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Health disparities in Russia at the regional and global scales

Abstract

Background

The capacity for health comparisons, including the accurate comparison of indicators, is necessary for a comprehensive evaluation of well-being in places where people live. An important issue is the assessment of within-country heterogeneity for geographically extensive countries. The aim of this study was to assess the spatial and temporal changes in health status in Russia and to compare these regional changes with global trends.

Methods

The index, which considers the infant mortality rate and the male and female life expectancy at birth, was used for this purpose. Homogeneous territorial groups were identified using principal component analysis and multivariate ranking procedures. Trend analysis of individual indicators included in the index was also performed to assess the changes over the past 20 years (1990–2017).

Results

The study indicated a trend towards convergence in health indicators worldwide, which is largely due to changes in infant mortality. It also revealed that the trend of increasing life expectancy in many regions of Russia is not statistically significant. Significant interregional heterogeneity of health status in Russia was identified according to the application of typological ranking. The regions were characterized by similar index values until the mid-1990s.

Conclusions

The strong spatial inequality in health of population was found in Russia. While many regions of Russia were comparable to the countries in the high-income group in terms of GDP, the progress in health was less pronounced. Perhaps this can be explained by intraregional inequality, expressed by significant fluctuations in income levels.

Trial registration

Not applicable.

Background

The capacity for population health comparisons is critical for a comprehensive assessment of well-being across different areas. Various metrics can be used to assess the health status of a region during different periods of socioeconomic development, including indicators of morbidity, temporary and permanent disability, number of hospitalizations, and standardized mortality. The issue of creating integral indicators for a comprehensive assessment of population health has not lost its relevance. Since the 1970s, one of the most common indicators has been quality-adjusted life years (QALYs), which combine life expectancy and quality of life [1]. In the early 1990s, the QALY model served as the basis for the development of another health indicator – disability-adjusted life years (DALYs). The DALY model measures the disease burden through the introduction of disability rates [2]. Currently, these indicators are used in most economic assessments, especially when health cost-benefit analysis is an integral part of decision-making [3]. While the age profiles of disability for DALY calculations are generally straightforward, the actual calculations can be relatively complex [4]. In addition, statistics on disability are not always available for all countries and regions, which significantly complicates the use of these indicators in interregional analysis.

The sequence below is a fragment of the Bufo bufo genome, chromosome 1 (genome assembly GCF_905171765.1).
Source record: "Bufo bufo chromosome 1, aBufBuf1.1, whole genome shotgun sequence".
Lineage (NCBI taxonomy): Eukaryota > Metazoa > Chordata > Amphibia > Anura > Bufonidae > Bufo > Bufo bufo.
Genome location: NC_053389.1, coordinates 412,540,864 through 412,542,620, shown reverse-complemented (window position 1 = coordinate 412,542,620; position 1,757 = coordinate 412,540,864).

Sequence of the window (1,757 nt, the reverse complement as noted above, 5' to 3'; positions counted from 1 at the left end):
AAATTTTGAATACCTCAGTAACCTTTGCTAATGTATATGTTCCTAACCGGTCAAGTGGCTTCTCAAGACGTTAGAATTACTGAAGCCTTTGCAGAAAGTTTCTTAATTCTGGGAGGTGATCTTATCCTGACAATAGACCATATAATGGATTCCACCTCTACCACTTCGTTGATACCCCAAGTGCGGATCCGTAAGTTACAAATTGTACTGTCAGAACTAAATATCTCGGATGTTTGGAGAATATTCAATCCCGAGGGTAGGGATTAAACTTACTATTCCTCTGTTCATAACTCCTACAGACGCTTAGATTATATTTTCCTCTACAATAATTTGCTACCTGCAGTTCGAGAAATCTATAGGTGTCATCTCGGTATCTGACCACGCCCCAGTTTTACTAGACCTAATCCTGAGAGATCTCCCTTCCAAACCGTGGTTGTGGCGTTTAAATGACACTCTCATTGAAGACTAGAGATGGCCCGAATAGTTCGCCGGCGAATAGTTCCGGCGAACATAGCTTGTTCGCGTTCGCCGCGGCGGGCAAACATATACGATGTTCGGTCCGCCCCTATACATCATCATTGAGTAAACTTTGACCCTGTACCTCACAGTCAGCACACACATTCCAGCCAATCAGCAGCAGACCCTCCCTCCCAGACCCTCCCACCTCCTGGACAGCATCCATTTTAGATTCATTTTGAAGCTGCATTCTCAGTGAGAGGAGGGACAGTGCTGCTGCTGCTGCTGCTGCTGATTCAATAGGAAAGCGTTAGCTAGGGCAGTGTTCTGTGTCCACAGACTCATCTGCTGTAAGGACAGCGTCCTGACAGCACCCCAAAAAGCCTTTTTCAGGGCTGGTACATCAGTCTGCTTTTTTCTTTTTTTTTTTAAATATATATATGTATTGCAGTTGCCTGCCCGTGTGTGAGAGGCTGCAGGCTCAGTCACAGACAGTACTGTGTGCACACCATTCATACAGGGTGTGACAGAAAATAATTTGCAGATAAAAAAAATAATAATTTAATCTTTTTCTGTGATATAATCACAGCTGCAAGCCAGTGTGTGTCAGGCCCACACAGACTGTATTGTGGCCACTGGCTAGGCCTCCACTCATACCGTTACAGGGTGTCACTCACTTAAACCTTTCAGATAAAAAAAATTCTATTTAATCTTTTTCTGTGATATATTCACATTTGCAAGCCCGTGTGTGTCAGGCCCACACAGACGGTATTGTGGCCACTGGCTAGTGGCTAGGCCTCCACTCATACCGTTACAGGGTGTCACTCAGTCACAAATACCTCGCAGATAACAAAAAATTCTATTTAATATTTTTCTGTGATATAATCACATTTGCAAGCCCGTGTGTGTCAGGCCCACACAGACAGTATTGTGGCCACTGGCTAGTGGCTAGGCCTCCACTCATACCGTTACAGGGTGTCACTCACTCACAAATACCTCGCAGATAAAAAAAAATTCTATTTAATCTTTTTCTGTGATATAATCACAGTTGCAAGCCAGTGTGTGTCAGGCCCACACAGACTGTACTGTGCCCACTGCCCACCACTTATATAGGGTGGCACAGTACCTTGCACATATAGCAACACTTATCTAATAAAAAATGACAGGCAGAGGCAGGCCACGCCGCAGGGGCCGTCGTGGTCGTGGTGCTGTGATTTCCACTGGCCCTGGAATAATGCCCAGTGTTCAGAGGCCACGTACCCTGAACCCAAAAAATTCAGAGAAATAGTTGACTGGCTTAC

А large number of health indices have been developed. Their use depends on the objectives and scope of the research, as well as the target audience. More detailed information on the existing indices can be found in reviews [5,6,7]. Traditionally, life expectancy and infant mortality have been used as some of the most objective health indicators [8,9,10]. They are important indicators of a nation’s health and well-being and can reflect human development and social progress [11].

According to the World Health Organization, there are positive tendencies of life expectancy increasing and infant mortality reducing in the world. Global life expectancy has increased by more than 6 years over the last 20 years [12]. This trend has been gradual but steady, although life expectancy is highly influenced by a variety of factors. For example, one of the most significant and unexpected events was the stagnation and decline in life expectancy in Russia and other former communist countries in the second half of the twentieth century [13]. Recent catastrophic incidents such as the Rwandan genocide and North Korean famines or escalating mortality due to different infectious diseases, including HIV or COVID-19, can also affect and stagnate the longevity worldwide [14].

Difference in longevity between countries and regions has remained significant. In 2019 life expectancy at birth varied from 53.1 years in Central African Republic to 84.26 years in Japan [12]. Large spatial differences in life expectancy at birth were found in Latin American cities, including the capitals – Panama City, Santiago, Mexico City and Buenos Aires [15]. In-country inequalities can be indicators of a nation’s health, as well as social justice and societal equity [16]. Comparing the length of life in the regions of Sweden and Finland has shown that regional inequalities can exist in high-income countries with high life expectancy and can be extremely persistent [17]. A north-south gradient of life expectancy has been found in England and Wales that was mainly attributable to variations in deprivation status [18]. Difference in life expectancy between mainland population and residents of islands was identified in Croatia. Life expectancy on islands was higher and comparable with the length of life in neighboring Slovenia [19].